With the success of the first DVD, the Hastings Breast Cancer Support Group was encouraged to produce a second DVD addressing the family and friends of the breast cancer patient. Voices of Hope Family and Friends came into being. This courageous group of women raised the money through sales of the first DVD and donations of family, friends, organizations and businesses to make the series possible. The series is still available for free online viewing at www.hastingsbreastcancer.com.
Everything that happens in our life becomes a part of who we are and how we present ourselves to the world. Each morning we wake up and have a decision to make regarding the day ahead. That decision is am I going to be a victim or a survivor. Having decided back in 2004 to be a survivor, had me stretching and growing into a 2011 Bush Fellowship. The Fellowship helped me expand my leadership skills and provided me with the dollars to write my second book, Breast Cancer Saved My Life (Diane Davies, 2015 ISBN 978-0-9966376-0-2) as well as help produce the second DVD.
“Now after twelve (now 15) years of survivorship, I once again reflect on those experiences and life lessons with enhanced awareness that only time can provide. With age comes wisdom and with wisdom comes less fear to cloud my vision. Twelve more year of living life through the perspective of a new lens given by my cancer experience emphasizes the increased importance of life lessons learned on the journey. What is the sense of living if we do not continue to learn and grow through each day given to us? With my teaching background and attitude of gratitude with its desire to help others, the logical next step is to pass on that knowledge to make the journey that much easier for those that follow.” (Breast Cancer Saved My Life by Diane Davies, page 9 – Book Mission)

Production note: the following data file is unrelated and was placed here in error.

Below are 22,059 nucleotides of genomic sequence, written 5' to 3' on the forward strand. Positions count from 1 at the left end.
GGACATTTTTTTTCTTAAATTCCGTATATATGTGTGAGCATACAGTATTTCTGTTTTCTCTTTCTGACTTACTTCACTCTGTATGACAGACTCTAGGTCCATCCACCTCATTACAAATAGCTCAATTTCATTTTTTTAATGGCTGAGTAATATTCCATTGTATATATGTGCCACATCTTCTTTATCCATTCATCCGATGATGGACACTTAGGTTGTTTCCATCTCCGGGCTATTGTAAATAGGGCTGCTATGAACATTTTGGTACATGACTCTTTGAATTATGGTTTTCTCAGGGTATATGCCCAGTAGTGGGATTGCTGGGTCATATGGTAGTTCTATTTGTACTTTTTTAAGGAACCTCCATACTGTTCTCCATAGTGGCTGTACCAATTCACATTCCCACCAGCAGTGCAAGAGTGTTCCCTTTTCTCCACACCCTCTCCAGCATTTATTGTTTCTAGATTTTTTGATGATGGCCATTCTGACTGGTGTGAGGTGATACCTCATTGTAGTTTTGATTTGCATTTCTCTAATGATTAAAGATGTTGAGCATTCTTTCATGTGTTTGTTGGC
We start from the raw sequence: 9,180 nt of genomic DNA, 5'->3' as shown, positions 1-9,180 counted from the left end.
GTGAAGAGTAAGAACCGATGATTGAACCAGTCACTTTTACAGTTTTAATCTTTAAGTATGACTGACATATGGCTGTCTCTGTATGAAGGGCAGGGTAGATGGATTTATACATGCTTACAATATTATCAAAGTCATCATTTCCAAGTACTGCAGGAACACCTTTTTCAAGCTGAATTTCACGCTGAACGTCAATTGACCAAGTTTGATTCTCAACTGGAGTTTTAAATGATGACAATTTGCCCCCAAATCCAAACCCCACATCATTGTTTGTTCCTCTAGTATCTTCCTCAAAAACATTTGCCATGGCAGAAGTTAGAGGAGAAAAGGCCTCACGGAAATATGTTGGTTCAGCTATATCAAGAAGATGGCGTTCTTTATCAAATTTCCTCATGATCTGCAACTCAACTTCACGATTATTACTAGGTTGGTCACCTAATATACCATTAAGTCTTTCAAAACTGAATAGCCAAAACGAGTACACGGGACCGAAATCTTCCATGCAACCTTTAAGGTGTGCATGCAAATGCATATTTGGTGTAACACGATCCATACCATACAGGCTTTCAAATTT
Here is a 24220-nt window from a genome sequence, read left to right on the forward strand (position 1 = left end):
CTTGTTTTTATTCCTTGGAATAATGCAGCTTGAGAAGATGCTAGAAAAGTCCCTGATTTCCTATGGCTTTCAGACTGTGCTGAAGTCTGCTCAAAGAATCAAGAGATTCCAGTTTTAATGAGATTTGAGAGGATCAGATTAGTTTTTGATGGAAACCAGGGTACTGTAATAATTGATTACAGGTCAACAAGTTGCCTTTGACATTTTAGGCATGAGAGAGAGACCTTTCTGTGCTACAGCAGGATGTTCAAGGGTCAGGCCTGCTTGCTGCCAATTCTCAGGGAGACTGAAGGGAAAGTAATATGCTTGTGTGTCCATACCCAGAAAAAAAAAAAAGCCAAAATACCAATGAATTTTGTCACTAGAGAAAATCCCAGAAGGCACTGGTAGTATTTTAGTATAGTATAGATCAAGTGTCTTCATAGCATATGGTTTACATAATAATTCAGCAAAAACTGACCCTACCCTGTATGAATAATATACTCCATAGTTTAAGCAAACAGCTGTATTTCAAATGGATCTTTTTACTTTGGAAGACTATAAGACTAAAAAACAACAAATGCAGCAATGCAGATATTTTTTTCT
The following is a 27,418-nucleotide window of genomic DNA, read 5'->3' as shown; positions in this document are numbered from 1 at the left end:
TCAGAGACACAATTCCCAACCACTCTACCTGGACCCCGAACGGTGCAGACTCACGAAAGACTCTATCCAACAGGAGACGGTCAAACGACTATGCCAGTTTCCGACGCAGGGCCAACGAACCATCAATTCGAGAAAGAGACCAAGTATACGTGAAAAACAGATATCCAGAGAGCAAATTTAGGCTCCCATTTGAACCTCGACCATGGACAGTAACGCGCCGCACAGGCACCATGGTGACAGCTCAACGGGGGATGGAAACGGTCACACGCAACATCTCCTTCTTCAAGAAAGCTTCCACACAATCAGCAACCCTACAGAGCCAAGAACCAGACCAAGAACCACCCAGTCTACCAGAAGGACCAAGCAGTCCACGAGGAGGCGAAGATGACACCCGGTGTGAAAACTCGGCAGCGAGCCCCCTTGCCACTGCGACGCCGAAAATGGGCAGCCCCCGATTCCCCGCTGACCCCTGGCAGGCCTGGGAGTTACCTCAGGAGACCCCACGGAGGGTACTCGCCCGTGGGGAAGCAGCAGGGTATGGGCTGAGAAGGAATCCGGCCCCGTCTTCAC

This book is my gift of love to those facing a life-threatening diagnosis and their caregivers. The emotions, thoughts, challenges, insights and the prayers are a common part of the process of learning to come to terms with a medical encounter of this magnitude. These are my life lessons – may they speak to you:
2018 brought about another chapter in my life. I began to write books for children. As a retired teacher, I have read 1000’s of books to 100’s of children. Now as a grandmother, I have read 100’s of books to 2 children. On my bucket list is a wish to read my own books to 1000’s of students, young and old alike. Well I’m on my way. Life in the Neck New Friends was published in August of 2018. Followed by Jeannie Ann’s Grandma Has Breast Cancer in January of 2019. Both of my children’s books have won a Mom’s Choice Award on the gold level. Life in the Neck New Friends just recently won the First Horizon Award for the current Eric Hoffer Award season. The awards were not a part of the bucket list but hey, I’ll proudly take them anyway.